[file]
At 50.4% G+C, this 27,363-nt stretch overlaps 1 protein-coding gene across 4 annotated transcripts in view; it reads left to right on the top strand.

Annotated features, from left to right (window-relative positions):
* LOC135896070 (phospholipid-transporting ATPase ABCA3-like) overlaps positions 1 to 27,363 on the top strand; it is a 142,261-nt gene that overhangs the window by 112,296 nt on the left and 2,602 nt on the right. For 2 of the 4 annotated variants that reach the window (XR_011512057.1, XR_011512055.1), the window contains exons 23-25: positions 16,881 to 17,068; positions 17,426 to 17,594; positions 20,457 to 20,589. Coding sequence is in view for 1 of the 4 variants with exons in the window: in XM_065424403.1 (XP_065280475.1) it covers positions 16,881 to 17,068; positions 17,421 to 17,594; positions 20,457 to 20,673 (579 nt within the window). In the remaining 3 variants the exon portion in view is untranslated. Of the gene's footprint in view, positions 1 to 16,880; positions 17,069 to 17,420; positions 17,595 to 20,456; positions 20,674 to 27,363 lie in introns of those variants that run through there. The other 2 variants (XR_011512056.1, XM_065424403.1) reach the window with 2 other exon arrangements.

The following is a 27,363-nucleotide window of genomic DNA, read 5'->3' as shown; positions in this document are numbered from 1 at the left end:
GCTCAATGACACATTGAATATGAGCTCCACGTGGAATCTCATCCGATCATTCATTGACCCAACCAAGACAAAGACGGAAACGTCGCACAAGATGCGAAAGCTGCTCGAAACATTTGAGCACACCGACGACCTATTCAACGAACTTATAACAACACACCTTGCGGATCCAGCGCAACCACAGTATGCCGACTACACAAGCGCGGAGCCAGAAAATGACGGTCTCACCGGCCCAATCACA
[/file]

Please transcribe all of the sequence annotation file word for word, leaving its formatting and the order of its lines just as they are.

At 50.4% G+C, this 27,363-nt stretch overlaps 1 protein-coding gene across 4 annotated transcripts in view; it reads left to right on the top strand.

Annotated features, from left to right (window-relative positions):
* LOC135896070 (phospholipid-transporting ATPase ABCA3-like) overlaps positions 1 to 27,363 on the top strand; it is a 142,261-nt gene that overhangs the window by 112,296 nt on the left and 2,602 nt on the right. For 2 of the 4 annotated variants that reach the window (XR_011512057.1, XR_011512055.1), the window contains exons 23-25: positions 16,881 to 17,068; positions 17,426 to 17,594; positions 20,457 to 20,589. Coding sequence is in view for 1 of the 4 variants with exons in the window: in XM_065424403.1 (XP_065280475.1) it covers positions 16,881 to 17,068; positions 17,421 to 17,594; positions 20,457 to 20,673 (579 nt within the window). In the remaining 3 variants the exon portion in view is untranslated. Of the gene's footprint in view, positions 1 to 16,880; positions 17,069 to 17,420; positions 17,595 to 20,456; positions 20,674 to 27,363 lie in introns of those variants that run through there. The other 2 variants (XR_011512056.1, XM_065424403.1) reach the window with 2 other exon arrangements.

The following is a 27,363-nucleotide window of genomic DNA, read 5'->3' as shown; positions in this document are numbered from 1 at the left end:
GCTCAATGACACATTGAATATGAGCTCCACGTGGAATCTCATCCGATCATTCATTGACCCAACCAAGACAAAGACGGAAACGTCGCACAAGATGCGAAAGCTGCTCGAAACATTTGAGCACACCGACGACCTATTCAACGAACTTATAACAACACACCTTGCGGATCCAGCGCAACCACAGTATGCCGACTACACAAGCGCGGAGCCAGAAAATGACGGTCTCACCGGCCCAATCACA